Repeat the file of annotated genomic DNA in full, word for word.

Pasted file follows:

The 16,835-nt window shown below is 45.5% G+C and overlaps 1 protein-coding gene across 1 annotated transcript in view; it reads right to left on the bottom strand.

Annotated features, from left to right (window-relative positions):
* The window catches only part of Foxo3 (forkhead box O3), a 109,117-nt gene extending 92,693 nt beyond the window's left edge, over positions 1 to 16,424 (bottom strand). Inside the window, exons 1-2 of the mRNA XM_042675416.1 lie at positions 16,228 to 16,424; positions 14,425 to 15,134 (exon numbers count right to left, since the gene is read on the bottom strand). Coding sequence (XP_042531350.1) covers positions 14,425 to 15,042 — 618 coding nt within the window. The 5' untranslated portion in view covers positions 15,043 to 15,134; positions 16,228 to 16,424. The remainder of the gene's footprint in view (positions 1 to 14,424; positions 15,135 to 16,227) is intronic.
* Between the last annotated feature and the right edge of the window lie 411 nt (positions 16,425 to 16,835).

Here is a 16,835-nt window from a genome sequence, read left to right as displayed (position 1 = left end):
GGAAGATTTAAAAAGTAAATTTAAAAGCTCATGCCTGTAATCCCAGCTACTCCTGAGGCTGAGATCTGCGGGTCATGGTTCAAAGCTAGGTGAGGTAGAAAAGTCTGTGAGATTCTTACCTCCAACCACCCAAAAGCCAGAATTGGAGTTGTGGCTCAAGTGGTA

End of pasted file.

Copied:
The 16,835-nt window shown below is 45.5% G+C and overlaps 1 protein-coding gene across 1 annotated transcript in view; it reads right to left on the bottom strand.

Annotated features, from left to right (window-relative positions):
* The window catches only part of Foxo3 (forkhead box O3), a 109,117-nt gene extending 92,693 nt beyond the window's left edge, over positions 1 to 16,424 (bottom strand). Inside the window, exons 1-2 of the mRNA XM_042675416.1 lie at positions 16,228 to 16,424; positions 14,425 to 15,134 (exon numbers count right to left, since the gene is read on the bottom strand). Coding sequence (XP_042531350.1) covers positions 14,425 to 15,042 — 618 coding nt within the window. The 5' untranslated portion in view covers positions 15,043 to 15,134; positions 16,228 to 16,424. The remainder of the gene's footprint in view (positions 1 to 14,424; positions 15,135 to 16,227) is intronic.
* Between the last annotated feature and the right edge of the window lie 411 nt (positions 16,425 to 16,835).

Here is a 16,835-nt window from a genome sequence, read left to right as displayed (position 1 = left end):
GGAAGATTTAAAAAGTAAATTTAAAAGCTCATGCCTGTAATCCCAGCTACTCCTGAGGCTGAGATCTGCGGGTCATGGTTCAAAGCTAGGTGAGGTAGAAAAGTCTGTGAGATTCTTACCTCCAACCACCCAAAAGCCAGAATTGGAGTTGTGGCTCAAGTGGTA